Guilt is a useless emotion. Its focus is on feeling bad about things that happened in the past. Its energy is on something that you can’t control anymore. Of course, learning from past mistakes is important. However, once those lessons are learned, what else is there to do?
That’s why I’ve started keeping a Guilt Journal.
Every time I feel the tinge of guilt come across my body, I turn on my phone and log it. I note the time of day, the occurrence, the internal dialogue and what it is that I’m avoiding.
According to Wayne Dyer, author of ‘Your Erroneous Zones,’ emotions like guilt and fear are an avoidance of the present moment.
My goal is to understand and see the patterns of guilt. Does guilt arise when I’m bored or when I’m doing a task that I don’t enjoy doing? Only by writing them down will I be able to identify those patterns and focus on any underlying issues.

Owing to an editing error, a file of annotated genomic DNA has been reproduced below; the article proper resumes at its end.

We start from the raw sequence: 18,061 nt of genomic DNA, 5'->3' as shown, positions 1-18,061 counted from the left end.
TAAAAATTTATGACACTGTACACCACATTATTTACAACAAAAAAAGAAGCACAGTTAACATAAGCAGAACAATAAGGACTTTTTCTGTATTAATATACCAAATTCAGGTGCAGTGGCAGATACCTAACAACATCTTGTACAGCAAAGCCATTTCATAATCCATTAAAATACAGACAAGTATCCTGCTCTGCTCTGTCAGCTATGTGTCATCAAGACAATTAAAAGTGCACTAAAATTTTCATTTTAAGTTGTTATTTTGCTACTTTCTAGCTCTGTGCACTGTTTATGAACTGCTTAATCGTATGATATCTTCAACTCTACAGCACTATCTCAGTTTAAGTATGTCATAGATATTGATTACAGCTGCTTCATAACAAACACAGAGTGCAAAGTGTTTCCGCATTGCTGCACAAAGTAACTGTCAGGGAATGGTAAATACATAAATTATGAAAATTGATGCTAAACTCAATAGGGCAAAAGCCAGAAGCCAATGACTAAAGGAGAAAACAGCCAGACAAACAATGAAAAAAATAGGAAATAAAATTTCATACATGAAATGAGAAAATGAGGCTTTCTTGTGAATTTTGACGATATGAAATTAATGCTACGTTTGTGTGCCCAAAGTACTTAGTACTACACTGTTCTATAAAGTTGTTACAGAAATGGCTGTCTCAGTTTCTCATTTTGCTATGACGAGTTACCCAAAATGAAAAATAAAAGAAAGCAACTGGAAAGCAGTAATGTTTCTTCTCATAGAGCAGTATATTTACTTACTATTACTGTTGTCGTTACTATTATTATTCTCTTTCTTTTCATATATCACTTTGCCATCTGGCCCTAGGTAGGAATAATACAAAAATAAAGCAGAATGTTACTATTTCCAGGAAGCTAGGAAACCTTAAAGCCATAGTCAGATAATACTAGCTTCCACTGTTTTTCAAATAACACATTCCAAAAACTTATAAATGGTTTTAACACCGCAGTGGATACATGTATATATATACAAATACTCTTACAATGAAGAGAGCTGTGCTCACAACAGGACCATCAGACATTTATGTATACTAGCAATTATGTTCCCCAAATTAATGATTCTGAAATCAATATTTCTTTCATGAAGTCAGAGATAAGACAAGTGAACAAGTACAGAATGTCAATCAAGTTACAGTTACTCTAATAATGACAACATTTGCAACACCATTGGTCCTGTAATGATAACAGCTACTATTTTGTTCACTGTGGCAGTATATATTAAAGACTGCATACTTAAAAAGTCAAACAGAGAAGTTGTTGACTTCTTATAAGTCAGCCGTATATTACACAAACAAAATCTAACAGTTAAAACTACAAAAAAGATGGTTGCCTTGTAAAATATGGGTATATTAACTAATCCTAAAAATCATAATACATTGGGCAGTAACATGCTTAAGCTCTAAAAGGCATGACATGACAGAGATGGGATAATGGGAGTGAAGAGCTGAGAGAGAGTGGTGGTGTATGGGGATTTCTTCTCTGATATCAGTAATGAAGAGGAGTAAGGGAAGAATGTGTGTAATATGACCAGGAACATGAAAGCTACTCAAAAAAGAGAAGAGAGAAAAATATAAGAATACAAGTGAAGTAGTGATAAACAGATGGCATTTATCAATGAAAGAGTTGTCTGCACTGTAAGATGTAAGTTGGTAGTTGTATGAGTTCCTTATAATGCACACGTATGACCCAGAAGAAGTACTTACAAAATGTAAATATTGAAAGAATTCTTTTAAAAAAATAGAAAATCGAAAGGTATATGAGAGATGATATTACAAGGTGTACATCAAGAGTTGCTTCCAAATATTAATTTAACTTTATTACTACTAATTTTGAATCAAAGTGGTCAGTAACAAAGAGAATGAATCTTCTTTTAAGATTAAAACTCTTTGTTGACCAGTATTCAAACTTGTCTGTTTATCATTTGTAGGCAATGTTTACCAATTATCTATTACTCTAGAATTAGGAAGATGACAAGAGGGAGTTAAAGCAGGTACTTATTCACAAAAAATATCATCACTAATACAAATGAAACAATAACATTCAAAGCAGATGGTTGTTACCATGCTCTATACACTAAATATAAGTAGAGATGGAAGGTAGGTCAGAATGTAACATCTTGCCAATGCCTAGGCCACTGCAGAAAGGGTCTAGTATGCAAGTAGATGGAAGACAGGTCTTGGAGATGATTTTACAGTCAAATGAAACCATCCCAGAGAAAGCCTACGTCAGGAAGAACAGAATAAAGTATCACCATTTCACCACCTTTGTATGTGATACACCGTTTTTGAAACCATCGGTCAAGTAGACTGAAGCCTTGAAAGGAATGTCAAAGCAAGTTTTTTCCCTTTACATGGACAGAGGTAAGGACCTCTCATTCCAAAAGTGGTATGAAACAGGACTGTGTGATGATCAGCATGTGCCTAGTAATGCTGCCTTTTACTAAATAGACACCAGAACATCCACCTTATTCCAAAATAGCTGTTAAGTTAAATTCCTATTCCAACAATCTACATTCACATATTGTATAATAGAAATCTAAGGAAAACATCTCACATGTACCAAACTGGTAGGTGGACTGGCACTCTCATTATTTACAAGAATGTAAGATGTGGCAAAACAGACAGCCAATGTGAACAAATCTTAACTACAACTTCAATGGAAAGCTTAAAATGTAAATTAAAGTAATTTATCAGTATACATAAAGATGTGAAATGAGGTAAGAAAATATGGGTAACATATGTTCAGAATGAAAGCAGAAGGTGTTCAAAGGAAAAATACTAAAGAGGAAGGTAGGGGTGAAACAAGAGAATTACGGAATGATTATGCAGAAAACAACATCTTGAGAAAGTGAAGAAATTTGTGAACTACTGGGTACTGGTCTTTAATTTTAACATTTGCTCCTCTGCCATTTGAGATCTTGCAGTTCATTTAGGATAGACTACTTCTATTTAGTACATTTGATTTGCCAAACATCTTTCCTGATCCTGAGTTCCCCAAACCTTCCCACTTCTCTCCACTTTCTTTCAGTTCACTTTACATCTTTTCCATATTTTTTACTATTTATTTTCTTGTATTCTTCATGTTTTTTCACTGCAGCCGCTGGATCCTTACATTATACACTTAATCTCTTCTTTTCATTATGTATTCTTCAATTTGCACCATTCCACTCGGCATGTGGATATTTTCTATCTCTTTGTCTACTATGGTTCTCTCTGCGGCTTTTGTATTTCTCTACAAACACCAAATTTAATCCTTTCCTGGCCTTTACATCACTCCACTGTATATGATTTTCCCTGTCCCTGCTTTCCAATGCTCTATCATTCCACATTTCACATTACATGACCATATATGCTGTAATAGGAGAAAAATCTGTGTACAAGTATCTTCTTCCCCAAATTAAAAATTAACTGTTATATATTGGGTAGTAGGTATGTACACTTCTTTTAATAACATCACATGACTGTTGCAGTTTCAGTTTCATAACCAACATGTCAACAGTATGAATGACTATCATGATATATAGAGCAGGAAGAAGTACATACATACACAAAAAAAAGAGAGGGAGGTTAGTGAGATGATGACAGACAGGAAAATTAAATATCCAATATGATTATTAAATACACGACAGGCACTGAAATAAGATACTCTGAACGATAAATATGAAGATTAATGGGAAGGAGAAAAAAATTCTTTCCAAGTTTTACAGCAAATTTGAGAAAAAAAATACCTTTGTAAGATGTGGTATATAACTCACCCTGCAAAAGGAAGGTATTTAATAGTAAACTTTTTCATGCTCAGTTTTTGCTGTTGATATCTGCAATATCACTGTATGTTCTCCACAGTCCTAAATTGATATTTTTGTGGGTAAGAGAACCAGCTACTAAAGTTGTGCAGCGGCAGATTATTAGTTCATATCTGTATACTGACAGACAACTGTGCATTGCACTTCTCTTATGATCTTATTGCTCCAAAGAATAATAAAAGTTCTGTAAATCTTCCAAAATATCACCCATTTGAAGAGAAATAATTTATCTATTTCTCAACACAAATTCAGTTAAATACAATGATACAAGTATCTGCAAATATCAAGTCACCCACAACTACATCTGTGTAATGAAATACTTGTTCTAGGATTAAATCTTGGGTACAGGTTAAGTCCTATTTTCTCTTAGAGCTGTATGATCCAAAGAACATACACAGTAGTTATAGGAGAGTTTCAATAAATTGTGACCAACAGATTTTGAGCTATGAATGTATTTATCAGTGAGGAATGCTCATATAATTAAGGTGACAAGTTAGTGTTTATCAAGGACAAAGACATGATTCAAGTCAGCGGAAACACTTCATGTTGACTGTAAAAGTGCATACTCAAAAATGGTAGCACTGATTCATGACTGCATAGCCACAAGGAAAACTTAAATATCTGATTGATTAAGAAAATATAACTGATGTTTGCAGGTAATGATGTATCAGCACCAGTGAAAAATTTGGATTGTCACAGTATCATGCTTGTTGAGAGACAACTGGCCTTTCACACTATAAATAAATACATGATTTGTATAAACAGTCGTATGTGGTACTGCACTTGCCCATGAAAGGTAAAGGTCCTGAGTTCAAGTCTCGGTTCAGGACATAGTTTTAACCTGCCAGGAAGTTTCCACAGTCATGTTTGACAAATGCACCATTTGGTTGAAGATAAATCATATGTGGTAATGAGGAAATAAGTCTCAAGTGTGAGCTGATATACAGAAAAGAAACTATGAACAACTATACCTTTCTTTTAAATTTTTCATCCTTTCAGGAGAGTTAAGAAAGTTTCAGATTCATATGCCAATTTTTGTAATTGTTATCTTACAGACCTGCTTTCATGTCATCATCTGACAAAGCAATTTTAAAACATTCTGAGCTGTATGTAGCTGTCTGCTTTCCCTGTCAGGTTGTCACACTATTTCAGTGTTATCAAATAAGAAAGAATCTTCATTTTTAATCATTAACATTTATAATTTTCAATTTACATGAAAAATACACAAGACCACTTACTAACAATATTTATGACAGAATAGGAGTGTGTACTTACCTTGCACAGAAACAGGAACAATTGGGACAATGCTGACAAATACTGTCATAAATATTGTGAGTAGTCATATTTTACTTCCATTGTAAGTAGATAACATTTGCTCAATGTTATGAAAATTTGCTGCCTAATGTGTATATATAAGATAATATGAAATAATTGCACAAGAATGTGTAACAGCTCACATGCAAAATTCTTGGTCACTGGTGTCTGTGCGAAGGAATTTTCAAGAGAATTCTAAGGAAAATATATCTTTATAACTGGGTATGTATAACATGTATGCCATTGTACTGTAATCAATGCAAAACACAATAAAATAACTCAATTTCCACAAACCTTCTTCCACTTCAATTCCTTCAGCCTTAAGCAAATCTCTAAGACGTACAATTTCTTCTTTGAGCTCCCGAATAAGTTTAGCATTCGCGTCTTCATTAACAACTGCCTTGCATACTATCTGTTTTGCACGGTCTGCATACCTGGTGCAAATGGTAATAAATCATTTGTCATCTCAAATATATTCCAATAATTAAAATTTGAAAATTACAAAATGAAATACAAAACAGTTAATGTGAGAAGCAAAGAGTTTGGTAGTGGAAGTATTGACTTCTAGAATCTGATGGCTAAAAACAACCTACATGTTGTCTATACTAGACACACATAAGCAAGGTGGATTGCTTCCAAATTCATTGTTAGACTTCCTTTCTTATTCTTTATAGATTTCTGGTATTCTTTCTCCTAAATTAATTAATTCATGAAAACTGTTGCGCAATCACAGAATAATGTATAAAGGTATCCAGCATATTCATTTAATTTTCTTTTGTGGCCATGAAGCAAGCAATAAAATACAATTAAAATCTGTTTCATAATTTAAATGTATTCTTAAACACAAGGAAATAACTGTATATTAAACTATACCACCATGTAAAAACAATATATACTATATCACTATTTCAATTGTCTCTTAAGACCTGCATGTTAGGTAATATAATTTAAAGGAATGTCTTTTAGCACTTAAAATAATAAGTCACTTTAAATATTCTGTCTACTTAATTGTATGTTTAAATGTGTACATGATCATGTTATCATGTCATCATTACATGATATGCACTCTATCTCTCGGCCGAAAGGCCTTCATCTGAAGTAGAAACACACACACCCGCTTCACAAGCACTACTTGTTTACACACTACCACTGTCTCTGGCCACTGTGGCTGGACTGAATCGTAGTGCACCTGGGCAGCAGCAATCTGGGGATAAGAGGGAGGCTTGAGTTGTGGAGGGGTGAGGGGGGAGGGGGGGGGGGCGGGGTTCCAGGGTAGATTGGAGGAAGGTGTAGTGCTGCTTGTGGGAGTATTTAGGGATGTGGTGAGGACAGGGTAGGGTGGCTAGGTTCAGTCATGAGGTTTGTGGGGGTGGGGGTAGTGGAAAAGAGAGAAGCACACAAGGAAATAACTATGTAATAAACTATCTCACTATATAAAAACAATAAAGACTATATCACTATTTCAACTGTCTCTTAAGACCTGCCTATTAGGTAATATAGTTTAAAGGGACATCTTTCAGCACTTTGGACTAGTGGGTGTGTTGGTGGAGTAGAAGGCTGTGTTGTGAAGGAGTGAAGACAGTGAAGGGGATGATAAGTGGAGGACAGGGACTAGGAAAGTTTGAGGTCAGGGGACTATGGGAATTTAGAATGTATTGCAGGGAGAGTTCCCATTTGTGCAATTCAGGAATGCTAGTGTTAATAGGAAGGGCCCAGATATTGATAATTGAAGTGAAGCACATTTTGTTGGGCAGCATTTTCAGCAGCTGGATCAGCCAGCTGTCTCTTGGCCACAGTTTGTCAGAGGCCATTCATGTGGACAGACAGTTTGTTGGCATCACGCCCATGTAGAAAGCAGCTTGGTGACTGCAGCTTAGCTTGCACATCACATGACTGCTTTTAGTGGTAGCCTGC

Keeping a guilt journal helps:
- Increase awareness: The simple act of identifying and pausing when I experience guilt is enough to start changing my behavior. The key is to acknowledge and not resist. This is similar to meditation.
- Analyse guilt objectively: Writing things down allows me to see direct links between emotions from multiple days. This allows me to identify any deeper underlying patterns to focus on. It’s the lead domino.
- Break old patterns: Once I’ve identified why I experience guilt, I’m better able to interrupt the old behavior and replace it with a new and empowering behavior.
The goal is not to avoid guilt. It’s to understand what’s causing the emotion, learn the lesson it’s offering and move on.
There’s too much time spent focusing on things that are out of our control.
How do you deal with erroneous emotions? Have you tried something like this in the past? Would you consider your own guilt journal? Let me know in the comments.